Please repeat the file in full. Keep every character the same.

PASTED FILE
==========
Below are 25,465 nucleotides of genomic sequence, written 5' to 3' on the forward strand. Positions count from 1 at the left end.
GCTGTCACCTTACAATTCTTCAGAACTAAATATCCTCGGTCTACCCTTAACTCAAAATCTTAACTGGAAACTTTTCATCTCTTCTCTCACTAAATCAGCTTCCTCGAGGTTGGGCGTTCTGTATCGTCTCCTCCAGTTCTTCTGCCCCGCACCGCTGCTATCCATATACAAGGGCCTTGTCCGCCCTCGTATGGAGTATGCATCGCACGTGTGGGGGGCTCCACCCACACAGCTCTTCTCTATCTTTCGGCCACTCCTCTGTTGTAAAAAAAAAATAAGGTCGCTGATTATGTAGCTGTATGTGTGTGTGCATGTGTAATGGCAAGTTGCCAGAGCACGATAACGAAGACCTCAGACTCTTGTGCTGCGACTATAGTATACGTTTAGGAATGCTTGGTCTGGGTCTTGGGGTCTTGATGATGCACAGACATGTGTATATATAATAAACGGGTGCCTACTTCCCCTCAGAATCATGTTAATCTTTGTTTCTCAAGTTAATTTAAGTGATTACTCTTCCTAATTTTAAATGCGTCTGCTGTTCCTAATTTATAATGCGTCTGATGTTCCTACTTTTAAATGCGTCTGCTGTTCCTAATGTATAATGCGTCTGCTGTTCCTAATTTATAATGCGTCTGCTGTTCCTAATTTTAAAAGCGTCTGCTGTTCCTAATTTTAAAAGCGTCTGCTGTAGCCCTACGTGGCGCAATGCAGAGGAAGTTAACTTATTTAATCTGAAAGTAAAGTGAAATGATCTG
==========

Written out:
Below are 25,465 nucleotides of genomic sequence, written 5' to 3' on the forward strand. Positions count from 1 at the left end.
GCTGTCACCTTACAATTCTTCAGAACTAAATATCCTCGGTCTACCCTTAACTCAAAATCTTAACTGGAAACTTTTCATCTCTTCTCTCACTAAATCAGCTTCCTCGAGGTTGGGCGTTCTGTATCGTCTCCTCCAGTTCTTCTGCCCCGCACCGCTGCTATCCATATACAAGGGCCTTGTCCGCCCTCGTATGGAGTATGCATCGCACGTGTGGGGGGCTCCACCCACACAGCTCTTCTCTATCTTTCGGCCACTCCTCTGTTGTAAAAAAAAAATAAGGTCGCTGATTATGTAGCTGTATGTGTGTGTGCATGTGTAATGGCAAGTTGCCAGAGCACGATAACGAAGACCTCAGACTCTTGTGCTGCGACTATAGTATACGTTTAGGAATGCTTGGTCTGGGTCTTGGGGTCTTGATGATGCACAGACATGTGTATATATAATAAACGGGTGCCTACTTCCCCTCAGAATCATGTTAATCTTTGTTTCTCAAGTTAATTTAAGTGATTACTCTTCCTAATTTTAAATGCGTCTGCTGTTCCTAATTTATAATGCGTCTGATGTTCCTACTTTTAAATGCGTCTGCTGTTCCTAATGTATAATGCGTCTGCTGTTCCTAATTTATAATGCGTCTGCTGTTCCTAATTTTAAAAGCGTCTGCTGTTCCTAATTTTAAAAGCGTCTGCTGTAGCCCTACGTGGCGCAATGCAGAGGAAGTTAACTTATTTAATCTGAAAGTAAAGTGAAATGATCTG